Yorkshire Dales National Park Rules

By: Andrew Regan

Following the introduction of new legislation and in light of growing concern over the amount of damage incurred, North Yorkshire Police are joining rangers from the Yorkshire Dales National Park in an effort to stamp down on owners of off-road vehicles who use them in an irresponsible manner within the Park boundaries.

In a series of joint action days the police and rangers will be ensuring that off-roaders are aware of recent legislation changes, checking that their vehicles are legal and coming down hard on anyone breaking the law. They will be monitoring activities on public footpaths, bridleways and byways within the National Park boundaries ensuring that those using them for recreational 4 x 4 activities are doing so within the law.

As well as a new leaflet produced by the National Park, ranger Matt Neale points out: "There is plenty of information available explaining what is legally required of off-road users and exactly where they can go to pursue their recreational activities." He believes there is no excuse for off-road users to ignore the guidelines, or the law, and added: "The leaflets we've recently produced can be picked up from some petrol stations and cafes in the National Park area, or can be found on the Park's website."

Neale also points out the potential damage that can be done to the environment by off-roaders, he said: "Even a small numbers of off-road vehicles in the wrong place can have a serious effect on the tranquillity of and sensitive habitats of the area - the very qualities that draw many people to the National in the first place."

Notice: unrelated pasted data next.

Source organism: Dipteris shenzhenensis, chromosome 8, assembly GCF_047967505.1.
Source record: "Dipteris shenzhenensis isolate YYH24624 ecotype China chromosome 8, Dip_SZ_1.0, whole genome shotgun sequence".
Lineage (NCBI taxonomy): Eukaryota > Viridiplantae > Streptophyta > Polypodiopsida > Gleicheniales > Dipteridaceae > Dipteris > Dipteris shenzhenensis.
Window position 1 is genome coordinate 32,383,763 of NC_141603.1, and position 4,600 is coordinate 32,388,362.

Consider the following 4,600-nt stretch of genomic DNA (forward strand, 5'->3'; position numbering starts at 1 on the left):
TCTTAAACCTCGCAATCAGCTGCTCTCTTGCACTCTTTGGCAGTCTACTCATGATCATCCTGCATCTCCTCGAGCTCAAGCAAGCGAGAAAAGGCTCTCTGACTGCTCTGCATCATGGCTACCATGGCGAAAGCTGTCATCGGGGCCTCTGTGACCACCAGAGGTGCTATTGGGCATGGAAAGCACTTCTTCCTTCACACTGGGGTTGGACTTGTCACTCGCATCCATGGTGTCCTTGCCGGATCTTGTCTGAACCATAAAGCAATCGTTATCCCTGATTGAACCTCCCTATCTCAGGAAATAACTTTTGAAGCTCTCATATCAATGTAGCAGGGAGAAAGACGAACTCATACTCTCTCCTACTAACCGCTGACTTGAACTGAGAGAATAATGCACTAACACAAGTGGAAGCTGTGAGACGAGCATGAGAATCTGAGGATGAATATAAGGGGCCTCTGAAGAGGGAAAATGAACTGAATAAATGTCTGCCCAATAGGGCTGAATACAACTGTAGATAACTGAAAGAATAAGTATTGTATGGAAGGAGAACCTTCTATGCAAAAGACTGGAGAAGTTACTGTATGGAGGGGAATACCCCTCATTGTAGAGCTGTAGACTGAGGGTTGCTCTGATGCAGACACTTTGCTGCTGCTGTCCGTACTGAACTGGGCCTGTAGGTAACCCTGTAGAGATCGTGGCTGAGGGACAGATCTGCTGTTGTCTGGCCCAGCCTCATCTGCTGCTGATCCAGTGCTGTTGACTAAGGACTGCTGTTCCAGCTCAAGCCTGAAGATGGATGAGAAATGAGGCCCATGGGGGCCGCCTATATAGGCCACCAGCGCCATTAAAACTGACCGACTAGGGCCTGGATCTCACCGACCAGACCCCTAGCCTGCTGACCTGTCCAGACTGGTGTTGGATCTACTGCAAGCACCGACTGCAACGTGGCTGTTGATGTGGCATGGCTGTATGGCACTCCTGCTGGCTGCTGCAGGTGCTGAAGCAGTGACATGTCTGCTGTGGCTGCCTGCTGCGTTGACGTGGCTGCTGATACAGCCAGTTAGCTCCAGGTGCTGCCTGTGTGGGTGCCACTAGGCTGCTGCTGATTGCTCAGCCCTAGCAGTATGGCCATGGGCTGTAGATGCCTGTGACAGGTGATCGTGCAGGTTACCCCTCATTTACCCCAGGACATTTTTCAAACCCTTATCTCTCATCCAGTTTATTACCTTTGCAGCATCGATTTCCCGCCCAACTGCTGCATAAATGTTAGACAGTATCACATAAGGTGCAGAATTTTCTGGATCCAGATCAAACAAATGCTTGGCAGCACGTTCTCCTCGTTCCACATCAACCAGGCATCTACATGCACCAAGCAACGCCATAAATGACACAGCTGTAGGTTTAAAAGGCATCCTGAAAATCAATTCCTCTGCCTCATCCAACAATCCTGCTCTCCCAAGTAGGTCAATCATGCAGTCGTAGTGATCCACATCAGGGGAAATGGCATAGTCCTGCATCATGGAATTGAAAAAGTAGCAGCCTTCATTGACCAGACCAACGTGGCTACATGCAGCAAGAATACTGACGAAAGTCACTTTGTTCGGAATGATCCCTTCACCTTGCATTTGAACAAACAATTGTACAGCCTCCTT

Neale is also concerned about the physical damage that can be done to the area; especially during the winter months when a driver will notice very little wear and tear on his 4 x 4 wheels or his vehicle, but the area in which he is driving can be excessively damaged. But it's not just damage from 4 x 4 tyres that causes concern, bikers are in the firing line too, and because they have the potential to be driven down smaller bridleways and footpaths, also offer most risk to other users of the National Park. Ranger Neale is determined that excessive noise and damage to the Park will be reduced by this joint operation with the police and advises that off-road users stopped by the police who do not have the necessary licenses for their vehicle will also be subject to prosecution.

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